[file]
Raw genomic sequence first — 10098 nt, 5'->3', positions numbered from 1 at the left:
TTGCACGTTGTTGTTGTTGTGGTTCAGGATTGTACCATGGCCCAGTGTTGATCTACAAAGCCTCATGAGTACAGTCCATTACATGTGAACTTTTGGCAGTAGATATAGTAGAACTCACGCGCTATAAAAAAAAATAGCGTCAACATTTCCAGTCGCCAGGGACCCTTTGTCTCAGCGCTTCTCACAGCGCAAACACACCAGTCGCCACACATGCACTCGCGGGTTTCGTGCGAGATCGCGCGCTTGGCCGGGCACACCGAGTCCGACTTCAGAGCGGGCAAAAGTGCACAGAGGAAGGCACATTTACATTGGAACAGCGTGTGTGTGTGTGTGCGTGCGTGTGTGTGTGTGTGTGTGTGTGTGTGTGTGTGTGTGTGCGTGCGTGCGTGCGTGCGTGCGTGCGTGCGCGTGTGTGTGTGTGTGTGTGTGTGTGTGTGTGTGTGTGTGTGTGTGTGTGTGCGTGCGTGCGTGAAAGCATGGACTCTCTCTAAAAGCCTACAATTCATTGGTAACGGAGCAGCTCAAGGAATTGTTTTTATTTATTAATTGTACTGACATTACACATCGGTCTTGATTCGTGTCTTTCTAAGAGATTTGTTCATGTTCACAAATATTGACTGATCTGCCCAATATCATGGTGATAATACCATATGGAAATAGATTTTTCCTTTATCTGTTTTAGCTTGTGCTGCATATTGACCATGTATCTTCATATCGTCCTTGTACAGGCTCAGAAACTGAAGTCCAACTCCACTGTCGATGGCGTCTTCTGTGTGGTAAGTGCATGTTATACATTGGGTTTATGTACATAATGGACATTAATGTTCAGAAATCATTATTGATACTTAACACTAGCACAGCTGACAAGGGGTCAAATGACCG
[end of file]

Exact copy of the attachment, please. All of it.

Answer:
Raw genomic sequence first — 10098 nt, 5'->3', positions numbered from 1 at the left:
TTGCACGTTGTTGTTGTTGTGGTTCAGGATTGTACCATGGCCCAGTGTTGATCTACAAAGCCTCATGAGTACAGTCCATTACATGTGAACTTTTGGCAGTAGATATAGTAGAACTCACGCGCTATAAAAAAAAATAGCGTCAACATTTCCAGTCGCCAGGGACCCTTTGTCTCAGCGCTTCTCACAGCGCAAACACACCAGTCGCCACACATGCACTCGCGGGTTTCGTGCGAGATCGCGCGCTTGGCCGGGCACACCGAGTCCGACTTCAGAGCGGGCAAAAGTGCACAGAGGAAGGCACATTTACATTGGAACAGCGTGTGTGTGTGTGTGCGTGCGTGTGTGTGTGTGTGTGTGTGTGTGTGTGTGTGTGTGTGCGTGCGTGCGTGCGTGCGTGCGTGCGTGCGCGTGTGTGTGTGTGTGTGTGTGTGTGTGTGTGTGTGTGTGTGTGTGTGTGTGCGTGCGTGCGTGAAAGCATGGACTCTCTCTAAAAGCCTACAATTCATTGGTAACGGAGCAGCTCAAGGAATTGTTTTTATTTATTAATTGTACTGACATTACACATCGGTCTTGATTCGTGTCTTTCTAAGAGATTTGTTCATGTTCACAAATATTGACTGATCTGCCCAATATCATGGTGATAATACCATATGGAAATAGATTTTTCCTTTATCTGTTTTAGCTTGTGCTGCATATTGACCATGTATCTTCATATCGTCCTTGTACAGGCTCAGAAACTGAAGTCCAACTCCACTGTCGATGGCGTCTTCTGTGTGGTAAGTGCATGTTATACATTGGGTTTATGTACATAATGGACATTAATGTTCAGAAATCATTATTGATACTTAACACTAGCACAGCTGACAAGGGGTCAAATGACCG